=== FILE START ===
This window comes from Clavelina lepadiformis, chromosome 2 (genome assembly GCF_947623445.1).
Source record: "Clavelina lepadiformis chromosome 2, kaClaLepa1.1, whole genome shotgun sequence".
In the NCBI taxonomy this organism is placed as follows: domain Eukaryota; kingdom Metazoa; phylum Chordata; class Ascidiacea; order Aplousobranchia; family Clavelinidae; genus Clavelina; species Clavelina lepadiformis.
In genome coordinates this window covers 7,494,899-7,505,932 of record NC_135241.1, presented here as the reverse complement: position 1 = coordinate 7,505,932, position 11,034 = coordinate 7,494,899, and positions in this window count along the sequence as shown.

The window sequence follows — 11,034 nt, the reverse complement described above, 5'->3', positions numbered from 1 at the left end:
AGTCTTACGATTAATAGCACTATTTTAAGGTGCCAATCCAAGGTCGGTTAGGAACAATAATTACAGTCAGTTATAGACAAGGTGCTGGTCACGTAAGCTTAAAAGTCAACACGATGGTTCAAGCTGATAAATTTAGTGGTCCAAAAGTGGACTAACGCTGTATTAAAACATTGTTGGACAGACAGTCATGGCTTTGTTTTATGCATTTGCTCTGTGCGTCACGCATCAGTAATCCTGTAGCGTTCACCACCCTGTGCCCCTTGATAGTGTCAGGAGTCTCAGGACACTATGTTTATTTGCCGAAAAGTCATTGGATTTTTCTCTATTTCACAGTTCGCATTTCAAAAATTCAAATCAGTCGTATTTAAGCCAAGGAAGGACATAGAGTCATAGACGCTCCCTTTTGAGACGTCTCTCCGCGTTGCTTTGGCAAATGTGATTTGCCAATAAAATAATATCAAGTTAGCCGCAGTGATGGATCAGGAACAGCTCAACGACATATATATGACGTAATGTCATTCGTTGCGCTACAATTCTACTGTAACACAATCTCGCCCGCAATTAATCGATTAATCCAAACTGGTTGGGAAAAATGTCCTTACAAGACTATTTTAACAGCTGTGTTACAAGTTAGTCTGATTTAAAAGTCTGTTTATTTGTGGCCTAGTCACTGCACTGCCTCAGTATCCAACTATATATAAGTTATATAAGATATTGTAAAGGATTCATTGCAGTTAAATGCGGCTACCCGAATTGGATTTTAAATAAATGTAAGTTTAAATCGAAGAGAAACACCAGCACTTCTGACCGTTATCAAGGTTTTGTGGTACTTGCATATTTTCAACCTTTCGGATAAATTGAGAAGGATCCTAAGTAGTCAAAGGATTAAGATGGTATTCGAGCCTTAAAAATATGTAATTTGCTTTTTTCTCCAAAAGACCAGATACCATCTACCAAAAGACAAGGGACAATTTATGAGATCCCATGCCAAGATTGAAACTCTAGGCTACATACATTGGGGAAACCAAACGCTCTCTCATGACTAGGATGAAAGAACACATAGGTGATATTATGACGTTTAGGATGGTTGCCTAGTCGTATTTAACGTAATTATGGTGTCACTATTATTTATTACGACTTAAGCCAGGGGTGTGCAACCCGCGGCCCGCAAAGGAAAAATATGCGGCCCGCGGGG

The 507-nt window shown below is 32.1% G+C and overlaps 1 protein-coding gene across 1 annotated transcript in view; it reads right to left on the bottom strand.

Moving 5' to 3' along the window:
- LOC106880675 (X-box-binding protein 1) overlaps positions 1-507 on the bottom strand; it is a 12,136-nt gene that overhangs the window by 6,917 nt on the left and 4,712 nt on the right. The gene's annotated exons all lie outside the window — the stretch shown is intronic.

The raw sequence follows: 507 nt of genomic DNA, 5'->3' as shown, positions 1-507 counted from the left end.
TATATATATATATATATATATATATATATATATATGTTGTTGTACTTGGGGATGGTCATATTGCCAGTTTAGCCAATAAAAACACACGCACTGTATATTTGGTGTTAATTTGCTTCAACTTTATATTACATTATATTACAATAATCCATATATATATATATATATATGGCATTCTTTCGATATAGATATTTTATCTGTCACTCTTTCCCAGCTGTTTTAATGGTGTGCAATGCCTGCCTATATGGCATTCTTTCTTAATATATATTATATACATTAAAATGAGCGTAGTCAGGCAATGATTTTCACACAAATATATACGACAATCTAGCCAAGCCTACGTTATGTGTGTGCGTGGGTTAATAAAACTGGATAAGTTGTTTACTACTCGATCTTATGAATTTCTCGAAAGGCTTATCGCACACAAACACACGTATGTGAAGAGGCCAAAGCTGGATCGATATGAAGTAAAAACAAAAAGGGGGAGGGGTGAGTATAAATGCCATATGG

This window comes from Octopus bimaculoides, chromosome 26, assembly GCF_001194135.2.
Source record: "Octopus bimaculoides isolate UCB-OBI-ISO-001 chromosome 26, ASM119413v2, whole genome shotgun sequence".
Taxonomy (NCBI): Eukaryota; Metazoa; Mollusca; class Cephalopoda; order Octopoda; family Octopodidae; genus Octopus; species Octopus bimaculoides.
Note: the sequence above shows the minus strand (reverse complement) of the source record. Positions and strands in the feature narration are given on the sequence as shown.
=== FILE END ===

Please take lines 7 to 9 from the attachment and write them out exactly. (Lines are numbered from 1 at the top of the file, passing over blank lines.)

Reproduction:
The 507-nt window shown below is 32.1% G+C and overlaps 1 protein-coding gene across 1 annotated transcript in view; it reads right to left on the bottom strand.

Moving 5' to 3' along the window:
- LOC106880675 (X-box-binding protein 1) overlaps positions 1-507 on the bottom strand; it is a 12,136-nt gene that overhangs the window by 6,917 nt on the left and 4,712 nt on the right. The gene's annotated exons all lie outside the window — the stretch shown is intronic.